I suppose you have heard some talk of the 60 day furloughs Some of our company will take it, and a great many will not, and I think I will be among that number. I will serve my time out and I if I fell like reenlisting then I can do so.

I drew 50$ the other day and I will let send you 5$ for Pocket change.

I want you to send me a strip of Sand Paper in your next letter to I want it to polish some rings, none can be had here,

The drum is now beating for “lights out” and I must close. Give my love to all and tell the old folds folks that I will write to them soon.

You must burn this as soon as you read it and then answer. Yrs truly

PMBu


Blogger’s Notes:

  • It appears George W. Hope hand-carried this letter to Parham’s family.  George W. Hope enlisted April 26, 1861. Born in Mississippi, a student, single and 20 years old. According to Lamar Rifles: A History of Company G, Eleventh Mississippi Regiment, C.S.A., he was discharged…by reason of accidental wound through left wrist. [After recovery he reenlisted in the 30th Mississippi and did gallant service for his country in that command.  Was killed at battle of Murfreesboro, Tenn.].
  • Parham writes one of our Regt died last week with the Mania Portu.  He is referring to mania-a-portu, also known as delirium tremens.

13th Letter: Corn Dodger and Broiled Fat Bacon for Breakfast (December 5, 1861)

Camp Fisher

Dec. 5th, 1861

Dear Mother,

Dec 5 1861 1:2

December 5, 1861: page 1

I rcd yours of the 23rd abt two days ago, as also a short note from Mary Jane. I was glad to hear that you all were in moderate health, except Virginia, who I hope has recovered this reaches you.

I have had the Diarrehea quite bad for two days, but am now well, though that is a common complaint here in camps. The health of our Regt is better now than at any time since I have been in it.

For the last two weeks we have had some severe weather in the shape of rain, snow- sleet and freezes, though yesterday and reminds me of Spring.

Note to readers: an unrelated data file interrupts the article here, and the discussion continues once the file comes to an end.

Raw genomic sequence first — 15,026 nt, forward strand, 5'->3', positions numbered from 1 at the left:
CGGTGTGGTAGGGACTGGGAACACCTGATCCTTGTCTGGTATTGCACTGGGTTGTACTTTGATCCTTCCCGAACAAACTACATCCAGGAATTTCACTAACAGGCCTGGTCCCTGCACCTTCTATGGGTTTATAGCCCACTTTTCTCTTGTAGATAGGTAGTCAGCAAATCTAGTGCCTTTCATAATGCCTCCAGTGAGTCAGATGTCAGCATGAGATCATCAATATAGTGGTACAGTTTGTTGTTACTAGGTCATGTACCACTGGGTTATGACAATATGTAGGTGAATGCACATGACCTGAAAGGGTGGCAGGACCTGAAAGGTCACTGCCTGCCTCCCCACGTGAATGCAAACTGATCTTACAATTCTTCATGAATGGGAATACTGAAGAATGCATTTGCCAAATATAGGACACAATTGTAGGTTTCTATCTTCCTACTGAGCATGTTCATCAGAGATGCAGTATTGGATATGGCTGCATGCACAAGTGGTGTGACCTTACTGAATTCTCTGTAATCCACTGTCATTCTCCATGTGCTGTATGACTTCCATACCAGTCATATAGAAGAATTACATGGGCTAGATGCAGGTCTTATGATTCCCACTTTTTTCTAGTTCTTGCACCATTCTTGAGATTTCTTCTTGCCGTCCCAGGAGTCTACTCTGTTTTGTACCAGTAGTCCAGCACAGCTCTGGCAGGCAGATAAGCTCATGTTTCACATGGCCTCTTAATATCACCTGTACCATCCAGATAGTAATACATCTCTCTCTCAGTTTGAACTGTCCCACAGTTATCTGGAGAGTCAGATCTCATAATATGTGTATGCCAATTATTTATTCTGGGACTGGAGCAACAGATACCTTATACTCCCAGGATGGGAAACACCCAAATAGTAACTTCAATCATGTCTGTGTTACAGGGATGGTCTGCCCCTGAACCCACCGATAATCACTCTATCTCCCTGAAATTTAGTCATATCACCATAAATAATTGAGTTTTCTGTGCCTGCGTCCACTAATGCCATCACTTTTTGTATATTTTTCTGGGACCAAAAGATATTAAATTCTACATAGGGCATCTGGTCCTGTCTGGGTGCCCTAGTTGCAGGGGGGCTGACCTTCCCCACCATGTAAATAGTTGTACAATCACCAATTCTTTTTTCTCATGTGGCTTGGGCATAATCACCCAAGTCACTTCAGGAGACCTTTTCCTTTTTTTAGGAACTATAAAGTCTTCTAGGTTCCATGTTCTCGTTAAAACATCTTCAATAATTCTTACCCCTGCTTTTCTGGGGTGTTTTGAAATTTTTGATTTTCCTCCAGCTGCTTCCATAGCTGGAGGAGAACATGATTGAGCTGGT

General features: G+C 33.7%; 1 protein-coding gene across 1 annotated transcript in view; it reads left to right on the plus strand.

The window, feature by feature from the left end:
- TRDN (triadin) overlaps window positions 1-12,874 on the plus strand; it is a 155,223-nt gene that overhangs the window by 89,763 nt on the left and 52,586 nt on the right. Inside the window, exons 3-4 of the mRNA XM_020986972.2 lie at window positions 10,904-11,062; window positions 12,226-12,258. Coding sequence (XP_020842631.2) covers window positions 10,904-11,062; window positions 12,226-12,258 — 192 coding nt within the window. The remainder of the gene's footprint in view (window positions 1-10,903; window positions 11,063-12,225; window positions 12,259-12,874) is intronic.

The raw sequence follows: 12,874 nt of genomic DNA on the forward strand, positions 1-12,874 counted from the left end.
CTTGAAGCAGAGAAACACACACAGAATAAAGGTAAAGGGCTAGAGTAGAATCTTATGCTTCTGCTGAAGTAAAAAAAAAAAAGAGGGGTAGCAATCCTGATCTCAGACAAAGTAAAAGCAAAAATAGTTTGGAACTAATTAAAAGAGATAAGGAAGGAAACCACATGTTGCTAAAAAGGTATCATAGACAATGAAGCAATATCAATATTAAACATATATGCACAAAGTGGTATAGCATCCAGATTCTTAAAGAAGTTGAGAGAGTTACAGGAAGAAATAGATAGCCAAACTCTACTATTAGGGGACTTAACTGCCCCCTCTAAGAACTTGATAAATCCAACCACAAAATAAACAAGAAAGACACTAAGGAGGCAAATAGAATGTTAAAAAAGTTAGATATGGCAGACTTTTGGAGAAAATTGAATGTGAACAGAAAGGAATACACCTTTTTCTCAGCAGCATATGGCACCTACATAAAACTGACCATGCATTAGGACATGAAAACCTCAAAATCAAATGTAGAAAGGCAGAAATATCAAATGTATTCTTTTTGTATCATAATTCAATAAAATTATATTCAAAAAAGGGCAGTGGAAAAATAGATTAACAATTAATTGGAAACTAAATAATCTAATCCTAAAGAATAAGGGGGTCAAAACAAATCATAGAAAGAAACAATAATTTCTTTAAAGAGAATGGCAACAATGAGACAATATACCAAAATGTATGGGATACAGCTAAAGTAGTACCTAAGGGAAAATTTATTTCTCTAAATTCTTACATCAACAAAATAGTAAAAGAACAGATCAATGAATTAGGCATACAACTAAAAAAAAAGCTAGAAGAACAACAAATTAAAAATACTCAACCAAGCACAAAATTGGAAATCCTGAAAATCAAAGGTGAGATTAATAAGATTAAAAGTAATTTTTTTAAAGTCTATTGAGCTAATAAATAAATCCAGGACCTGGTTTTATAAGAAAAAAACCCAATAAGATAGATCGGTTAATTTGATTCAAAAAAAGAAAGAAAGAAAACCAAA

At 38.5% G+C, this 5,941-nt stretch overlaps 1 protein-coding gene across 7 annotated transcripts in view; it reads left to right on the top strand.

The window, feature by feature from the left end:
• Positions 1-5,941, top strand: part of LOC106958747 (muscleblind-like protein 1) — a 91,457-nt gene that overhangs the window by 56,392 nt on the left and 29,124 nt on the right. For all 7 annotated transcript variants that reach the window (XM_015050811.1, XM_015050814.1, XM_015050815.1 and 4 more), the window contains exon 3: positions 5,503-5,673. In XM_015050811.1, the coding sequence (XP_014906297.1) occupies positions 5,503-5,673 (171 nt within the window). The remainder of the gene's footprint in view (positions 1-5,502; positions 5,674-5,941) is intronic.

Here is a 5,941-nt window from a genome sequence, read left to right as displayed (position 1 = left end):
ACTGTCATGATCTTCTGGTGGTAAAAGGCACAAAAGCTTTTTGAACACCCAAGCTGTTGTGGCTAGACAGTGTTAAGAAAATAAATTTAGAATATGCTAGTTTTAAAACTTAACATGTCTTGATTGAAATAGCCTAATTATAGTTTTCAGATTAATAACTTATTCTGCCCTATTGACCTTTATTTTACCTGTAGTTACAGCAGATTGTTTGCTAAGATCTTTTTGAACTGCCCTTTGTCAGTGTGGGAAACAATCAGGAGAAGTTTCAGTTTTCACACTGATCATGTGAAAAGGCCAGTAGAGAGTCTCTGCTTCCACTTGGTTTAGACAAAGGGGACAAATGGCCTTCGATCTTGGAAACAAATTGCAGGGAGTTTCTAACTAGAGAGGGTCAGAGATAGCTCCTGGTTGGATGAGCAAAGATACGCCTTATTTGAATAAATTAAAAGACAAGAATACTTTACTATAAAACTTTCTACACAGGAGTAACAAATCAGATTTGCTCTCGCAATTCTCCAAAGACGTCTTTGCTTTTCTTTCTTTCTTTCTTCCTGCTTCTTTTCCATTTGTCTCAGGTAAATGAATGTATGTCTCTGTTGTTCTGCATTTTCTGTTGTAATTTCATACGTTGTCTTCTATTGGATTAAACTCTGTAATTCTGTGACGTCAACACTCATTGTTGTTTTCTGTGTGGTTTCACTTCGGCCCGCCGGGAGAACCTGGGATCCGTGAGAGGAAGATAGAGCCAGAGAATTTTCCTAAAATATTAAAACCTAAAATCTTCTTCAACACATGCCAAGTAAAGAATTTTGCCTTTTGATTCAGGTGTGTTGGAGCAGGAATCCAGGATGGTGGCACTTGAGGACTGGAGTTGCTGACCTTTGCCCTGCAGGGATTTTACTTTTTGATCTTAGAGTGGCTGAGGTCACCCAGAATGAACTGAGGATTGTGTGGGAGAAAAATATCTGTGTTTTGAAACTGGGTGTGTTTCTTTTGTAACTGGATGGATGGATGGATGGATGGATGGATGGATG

Dec 5 1861 2:2

December 5, 1861: page 2

If nothing happens we will be ready to move into our House tomorrow. I think we can live in it very comfortably all winter if we stay here. It is a very neat cabbin with the exception of the floor. Most of the Regt have already have already built, and the rest are hard at now.

As for war news I am flat, for I can hear nothing from no source whatever. It is still thought by some that we will have a fight here yet but I can see nothing to make one believe it. If the Yankees on the Occoquan intend to attack us, it seems to me that now is a good a time as any, If attacked we will suffer, but I am confident of victory.

Mary Jane said that the cal cavalry company at the Hill and some of the Home Guard were going to Columbus Kty. If they have gone you must let me know, who went from the Hill.

Click image to view recipe "Gritty Corn Dodgers" by Lorraine Thompson.

Click image to view recipe for “Gritty Corn Dodgers” by Lorraine Thompson.

We had something nice for breakfast this morning in the shape of Corn Dodger. It certainly did taste sweeter than ever wheat Bread did after doing without  a month or two. It has been over two months scince I tasted any. I never was as tired of beef and flour in my life. I have not eat(en added in pencil) any of the former in a week, preferring a piece of fat Bacon slightly broiled. We have had no sugar for two weeks until yesterday.

If you can get a chance send me some nick nacks for you have no idea how they do go here. Catsup – Pickles – some raw onions for hash – Pepper – Butter. Potatoes, +++. Anything that you can send and know that I would. like.